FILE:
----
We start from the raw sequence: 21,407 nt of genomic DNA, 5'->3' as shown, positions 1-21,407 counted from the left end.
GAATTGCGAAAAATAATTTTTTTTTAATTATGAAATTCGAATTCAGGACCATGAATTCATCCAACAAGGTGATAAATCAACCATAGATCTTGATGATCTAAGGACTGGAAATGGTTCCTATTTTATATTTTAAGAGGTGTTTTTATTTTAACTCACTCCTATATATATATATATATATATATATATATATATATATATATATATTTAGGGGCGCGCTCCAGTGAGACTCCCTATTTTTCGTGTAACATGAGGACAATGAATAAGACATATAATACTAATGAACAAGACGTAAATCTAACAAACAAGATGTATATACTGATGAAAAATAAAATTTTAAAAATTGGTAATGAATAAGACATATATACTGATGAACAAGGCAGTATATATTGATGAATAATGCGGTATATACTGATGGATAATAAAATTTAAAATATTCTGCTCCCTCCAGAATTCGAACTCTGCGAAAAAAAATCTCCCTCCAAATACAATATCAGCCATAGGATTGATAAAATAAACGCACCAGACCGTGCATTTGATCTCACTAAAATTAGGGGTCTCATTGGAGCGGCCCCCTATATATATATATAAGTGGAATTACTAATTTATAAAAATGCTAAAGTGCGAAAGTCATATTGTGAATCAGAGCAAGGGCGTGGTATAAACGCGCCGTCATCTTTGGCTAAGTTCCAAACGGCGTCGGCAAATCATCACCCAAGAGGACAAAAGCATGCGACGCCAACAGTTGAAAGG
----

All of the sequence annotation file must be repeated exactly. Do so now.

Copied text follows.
We start from the raw sequence: 21,407 nt of genomic DNA, 5'->3' as shown, positions 1-21,407 counted from the left end.
GAATTGCGAAAAATAATTTTTTTTTAATTATGAAATTCGAATTCAGGACCATGAATTCATCCAACAAGGTGATAAATCAACCATAGATCTTGATGATCTAAGGACTGGAAATGGTTCCTATTTTATATTTTAAGAGGTGTTTTTATTTTAACTCACTCCTATATATATATATATATATATATATATATATATATATATATATATTTAGGGGCGCGCTCCAGTGAGACTCCCTATTTTTCGTGTAACATGAGGACAATGAATAAGACATATAATACTAATGAACAAGACGTAAATCTAACAAACAAGATGTATATACTGATGAAAAATAAAATTTTAAAAATTGGTAATGAATAAGACATATATACTGATGAACAAGGCAGTATATATTGATGAATAATGCGGTATATACTGATGGATAATAAAATTTAAAATATTCTGCTCCCTCCAGAATTCGAACTCTGCGAAAAAAAATCTCCCTCCAAATACAATATCAGCCATAGGATTGATAAAATAAACGCACCAGACCGTGCATTTGATCTCACTAAAATTAGGGGTCTCATTGGAGCGGCCCCCTATATATATATATAAGTGGAATTACTAATTTATAAAAATGCTAAAGTGCGAAAGTCATATTGTGAATCAGAGCAAGGGCGTGGTATAAACGCGCCGTCATCTTTGGCTAAGTTCCAAACGGCGTCGGCAAATCATCACCCAAGAGGACAAAAGCATGCGACGCCAACAGTTGAAAGG